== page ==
‘Change the World’ Companies Integrate Social Impact with Business Strategy

(3BL Media/Justmeans) – Fortune magazine has brought out its 2017 ‘Change the World’ list to recognize large companies that are making a positive social impact through activities that are part of their core business strategy. The list identifies companies based on three factors: measurable social impact, business results, and degree of innovation.

One of the top names in Fortune’s Change the World list of companies is Unilever, which attracts strong talent from around the world. According to CEO Paul Polman, about 60 percent of those who apply for jobs at the company every year are attracted by the Unilever Sustainable Living Plan.

The Sustainable Living Plan is Unilever’s blueprint for growing the business while reducing waste, water, and energy use, sourcing raw materials in a smarter way, helping local farmers, and striving for other earth-friendly goals. The company finds a compelling investment proposition behind the Sustainability Plan.

According to Polman, whether it is in terms of employee attraction, corporate image, education or engagement, the investment in sustainability pays back. Unilever’s business model of longer-term-compounded value creation by focusing on multiple stakeholders also has the backing of the board of directors and the senior management.

The Fortune study found that companies that are committed to doing business with a larger social purpose often do well even in their actual business performance. The 56 companies on its 2017 Change the World list are tackling social problems, both obvious and not-so-obvious.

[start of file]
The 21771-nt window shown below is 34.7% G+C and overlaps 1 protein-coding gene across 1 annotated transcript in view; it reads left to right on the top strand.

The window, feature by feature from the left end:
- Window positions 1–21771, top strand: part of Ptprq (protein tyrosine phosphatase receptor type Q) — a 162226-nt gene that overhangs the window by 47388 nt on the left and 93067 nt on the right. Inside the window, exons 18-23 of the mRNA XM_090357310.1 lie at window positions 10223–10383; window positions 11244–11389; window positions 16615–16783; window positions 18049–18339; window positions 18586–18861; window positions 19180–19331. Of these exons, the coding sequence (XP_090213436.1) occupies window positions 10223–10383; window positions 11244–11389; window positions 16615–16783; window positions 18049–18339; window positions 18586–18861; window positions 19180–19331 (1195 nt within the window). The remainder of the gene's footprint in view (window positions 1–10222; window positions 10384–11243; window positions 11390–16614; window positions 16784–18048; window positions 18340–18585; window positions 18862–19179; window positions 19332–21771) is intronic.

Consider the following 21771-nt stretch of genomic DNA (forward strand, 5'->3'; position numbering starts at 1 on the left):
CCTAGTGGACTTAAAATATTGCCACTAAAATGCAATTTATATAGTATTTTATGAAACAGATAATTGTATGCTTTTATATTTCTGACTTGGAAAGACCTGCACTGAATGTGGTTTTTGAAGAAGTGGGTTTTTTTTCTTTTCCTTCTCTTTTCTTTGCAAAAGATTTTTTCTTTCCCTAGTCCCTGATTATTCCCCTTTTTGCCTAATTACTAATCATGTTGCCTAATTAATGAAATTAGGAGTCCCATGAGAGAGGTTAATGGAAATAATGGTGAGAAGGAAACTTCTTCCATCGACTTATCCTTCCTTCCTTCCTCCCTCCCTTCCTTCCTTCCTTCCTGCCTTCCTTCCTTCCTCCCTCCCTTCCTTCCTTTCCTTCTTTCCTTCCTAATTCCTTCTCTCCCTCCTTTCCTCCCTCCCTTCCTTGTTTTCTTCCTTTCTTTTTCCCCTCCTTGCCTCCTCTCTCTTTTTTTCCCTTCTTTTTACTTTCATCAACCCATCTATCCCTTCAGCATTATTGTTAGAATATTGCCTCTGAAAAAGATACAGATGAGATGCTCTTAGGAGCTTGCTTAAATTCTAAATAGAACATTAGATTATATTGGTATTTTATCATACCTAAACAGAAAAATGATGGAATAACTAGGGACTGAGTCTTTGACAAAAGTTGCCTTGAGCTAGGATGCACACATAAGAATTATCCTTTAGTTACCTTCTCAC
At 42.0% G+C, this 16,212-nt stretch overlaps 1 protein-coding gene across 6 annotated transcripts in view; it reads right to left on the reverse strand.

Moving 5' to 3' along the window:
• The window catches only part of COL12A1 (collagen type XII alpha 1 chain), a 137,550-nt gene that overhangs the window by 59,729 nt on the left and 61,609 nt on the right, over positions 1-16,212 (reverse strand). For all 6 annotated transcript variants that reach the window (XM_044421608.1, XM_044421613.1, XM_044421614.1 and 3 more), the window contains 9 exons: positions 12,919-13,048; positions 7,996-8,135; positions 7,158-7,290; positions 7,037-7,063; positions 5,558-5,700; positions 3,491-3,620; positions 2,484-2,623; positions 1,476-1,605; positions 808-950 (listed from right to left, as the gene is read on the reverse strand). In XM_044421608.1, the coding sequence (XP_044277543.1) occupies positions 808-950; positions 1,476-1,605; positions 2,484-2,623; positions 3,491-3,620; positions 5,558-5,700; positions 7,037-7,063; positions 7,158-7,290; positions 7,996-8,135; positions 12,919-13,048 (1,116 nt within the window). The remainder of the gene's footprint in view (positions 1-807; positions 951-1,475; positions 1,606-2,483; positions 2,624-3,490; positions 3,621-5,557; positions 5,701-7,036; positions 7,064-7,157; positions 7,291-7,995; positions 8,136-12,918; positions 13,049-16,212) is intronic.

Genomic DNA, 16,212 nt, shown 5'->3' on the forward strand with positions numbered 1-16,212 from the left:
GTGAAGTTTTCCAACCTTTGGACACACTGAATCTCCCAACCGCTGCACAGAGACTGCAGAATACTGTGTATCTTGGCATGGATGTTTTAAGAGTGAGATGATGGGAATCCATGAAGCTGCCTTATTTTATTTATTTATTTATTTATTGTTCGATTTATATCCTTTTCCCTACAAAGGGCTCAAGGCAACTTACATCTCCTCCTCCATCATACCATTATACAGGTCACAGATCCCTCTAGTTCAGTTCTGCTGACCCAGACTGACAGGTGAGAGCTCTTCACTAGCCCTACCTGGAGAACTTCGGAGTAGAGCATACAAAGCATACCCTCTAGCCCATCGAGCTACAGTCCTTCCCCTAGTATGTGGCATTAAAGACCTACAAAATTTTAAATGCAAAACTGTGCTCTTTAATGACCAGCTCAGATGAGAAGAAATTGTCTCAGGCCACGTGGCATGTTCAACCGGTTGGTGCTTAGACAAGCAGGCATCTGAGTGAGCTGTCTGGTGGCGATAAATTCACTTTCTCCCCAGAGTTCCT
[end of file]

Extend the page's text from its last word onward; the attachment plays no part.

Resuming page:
These companies range from Accenture, which is using data to reduce E.R. visits, to DSM, a Dutch life sciences company, that is fighting greenhouse gas emissions from a notorious source: cow flatulence. They include IBM, which is helping urban high schools close the STEM skills gap, and 23andMe, which is empowering consumers to learn about their genetic risks – and the lifestyle choices they can make, in some cases, to lower them.

The study highlights JPMorgan Chase’s bold and urgent campaign to revive one of America’s iconic industrial cities and Levi Strauss’s effort to make life better for some of the 300,000 garment workers who make its jeans. It also includes the views of Apple CEO Tim Cook, who shares his philosophy on why the iPhone and its ecosystem of apps are a potent force for good.

Source: Fortune

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